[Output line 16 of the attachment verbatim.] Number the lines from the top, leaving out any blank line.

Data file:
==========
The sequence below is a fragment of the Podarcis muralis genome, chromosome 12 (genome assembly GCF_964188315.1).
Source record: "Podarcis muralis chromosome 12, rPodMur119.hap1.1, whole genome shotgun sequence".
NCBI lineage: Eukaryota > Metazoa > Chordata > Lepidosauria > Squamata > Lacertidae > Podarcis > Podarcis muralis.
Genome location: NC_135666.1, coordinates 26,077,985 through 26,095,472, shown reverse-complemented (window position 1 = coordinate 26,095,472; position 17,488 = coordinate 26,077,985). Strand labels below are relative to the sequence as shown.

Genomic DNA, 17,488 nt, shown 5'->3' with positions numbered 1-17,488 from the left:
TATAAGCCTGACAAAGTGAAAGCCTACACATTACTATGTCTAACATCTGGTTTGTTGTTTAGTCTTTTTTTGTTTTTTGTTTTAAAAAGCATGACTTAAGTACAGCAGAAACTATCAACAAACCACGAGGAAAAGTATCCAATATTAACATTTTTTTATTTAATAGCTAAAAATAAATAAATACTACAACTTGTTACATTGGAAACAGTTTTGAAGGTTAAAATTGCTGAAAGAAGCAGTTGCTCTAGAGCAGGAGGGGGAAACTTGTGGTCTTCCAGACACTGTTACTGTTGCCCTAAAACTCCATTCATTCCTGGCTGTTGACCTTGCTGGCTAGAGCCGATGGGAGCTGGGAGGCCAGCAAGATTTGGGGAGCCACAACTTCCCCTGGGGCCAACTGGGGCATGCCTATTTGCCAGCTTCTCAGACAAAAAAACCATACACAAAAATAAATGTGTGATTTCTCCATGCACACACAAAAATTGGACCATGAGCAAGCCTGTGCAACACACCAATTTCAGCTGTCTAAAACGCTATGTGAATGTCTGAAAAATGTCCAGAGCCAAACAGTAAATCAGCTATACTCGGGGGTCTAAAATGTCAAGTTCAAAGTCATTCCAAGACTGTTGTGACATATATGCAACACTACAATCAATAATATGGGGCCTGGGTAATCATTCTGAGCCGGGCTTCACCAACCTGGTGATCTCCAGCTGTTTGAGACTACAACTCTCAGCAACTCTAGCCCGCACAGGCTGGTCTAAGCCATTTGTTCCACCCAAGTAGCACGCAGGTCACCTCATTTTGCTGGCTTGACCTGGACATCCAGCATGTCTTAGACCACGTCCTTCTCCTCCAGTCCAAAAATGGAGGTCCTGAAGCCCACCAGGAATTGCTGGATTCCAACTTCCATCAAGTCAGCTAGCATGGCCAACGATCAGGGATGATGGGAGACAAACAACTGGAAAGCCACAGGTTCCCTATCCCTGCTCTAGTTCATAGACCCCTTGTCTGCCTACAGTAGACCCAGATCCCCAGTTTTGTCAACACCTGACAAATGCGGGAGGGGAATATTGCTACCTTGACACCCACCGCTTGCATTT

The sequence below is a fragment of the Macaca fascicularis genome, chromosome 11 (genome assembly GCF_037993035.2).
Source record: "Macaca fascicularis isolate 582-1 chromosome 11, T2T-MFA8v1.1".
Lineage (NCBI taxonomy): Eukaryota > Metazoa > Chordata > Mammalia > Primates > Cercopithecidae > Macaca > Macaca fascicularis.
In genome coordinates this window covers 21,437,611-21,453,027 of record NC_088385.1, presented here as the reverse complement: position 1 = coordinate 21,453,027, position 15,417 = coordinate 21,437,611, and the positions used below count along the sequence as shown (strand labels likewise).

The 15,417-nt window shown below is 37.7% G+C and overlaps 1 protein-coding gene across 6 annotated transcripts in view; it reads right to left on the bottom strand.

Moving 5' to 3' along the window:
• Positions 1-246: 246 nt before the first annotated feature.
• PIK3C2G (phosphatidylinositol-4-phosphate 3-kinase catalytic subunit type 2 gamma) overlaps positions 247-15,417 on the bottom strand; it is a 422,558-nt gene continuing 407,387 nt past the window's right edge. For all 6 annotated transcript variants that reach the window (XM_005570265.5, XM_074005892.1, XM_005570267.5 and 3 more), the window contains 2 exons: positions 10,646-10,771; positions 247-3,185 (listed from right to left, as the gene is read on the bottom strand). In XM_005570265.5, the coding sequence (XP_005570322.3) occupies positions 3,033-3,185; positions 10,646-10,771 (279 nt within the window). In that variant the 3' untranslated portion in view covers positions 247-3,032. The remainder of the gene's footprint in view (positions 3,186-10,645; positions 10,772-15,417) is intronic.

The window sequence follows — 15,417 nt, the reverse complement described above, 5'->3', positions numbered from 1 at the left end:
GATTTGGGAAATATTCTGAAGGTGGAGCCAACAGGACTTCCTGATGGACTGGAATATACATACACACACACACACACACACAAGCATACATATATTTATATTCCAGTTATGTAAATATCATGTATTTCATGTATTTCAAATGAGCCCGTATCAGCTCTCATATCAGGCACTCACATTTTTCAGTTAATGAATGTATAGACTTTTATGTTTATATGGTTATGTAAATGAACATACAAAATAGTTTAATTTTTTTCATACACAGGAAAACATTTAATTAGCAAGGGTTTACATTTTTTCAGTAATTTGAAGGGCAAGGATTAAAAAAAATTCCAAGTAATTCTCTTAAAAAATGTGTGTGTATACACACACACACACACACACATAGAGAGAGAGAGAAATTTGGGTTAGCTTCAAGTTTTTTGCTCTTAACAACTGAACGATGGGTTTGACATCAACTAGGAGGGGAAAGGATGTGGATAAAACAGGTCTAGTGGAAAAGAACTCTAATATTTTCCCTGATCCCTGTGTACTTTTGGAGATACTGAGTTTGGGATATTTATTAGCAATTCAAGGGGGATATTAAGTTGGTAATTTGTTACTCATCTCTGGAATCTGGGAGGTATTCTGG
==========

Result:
GATTTGGGAAATATTCTGAAGGTGGAGCCAACAGGACTTCCTGATGGACTGGAATATACATACACACACACACACACACACAAGCATACATATATTTATATTCCAGTTATGTAAATATCATGTATTTCATGTATTTCAAATGAGCCCGTATCAGCTCTCATATCAGGCACTCACATTTTTCAGTTAATGAATGTATAGACTTTTATGTTTATATGGTTATGTAAATGAACATACAAAATAGTTTAATTTTTTTCATACACAGGAAAACATTTAATTAGCAAGGGTTTACATTTTTTCAGTAATTTGAAGGGCAAGGATTAAAAAAAATTCCAAGTAATTCTCTTAAAAAATGTGTGTGTATACACACACACACACACACACATAGAGAGAGAGAGAAATTTGGGTTAGCTTCAAGTTTTTTGCTCTTAACAACTGAACGATGGGTTTGACATCAACTAGGAGGGGAAAGGATGTGGATAAAACAGGTCTAGTGGAAAAGAACTCTAATATTTTCCCTGATCCCTGTGTACTTTTGGAGATACTGAGTTTGGGATATTTATTAGCAATTCAAGGGGGATATTAAGTTGGTAATTTGTTACTCATCTCTGGAATCTGGGAGGTATTCTGG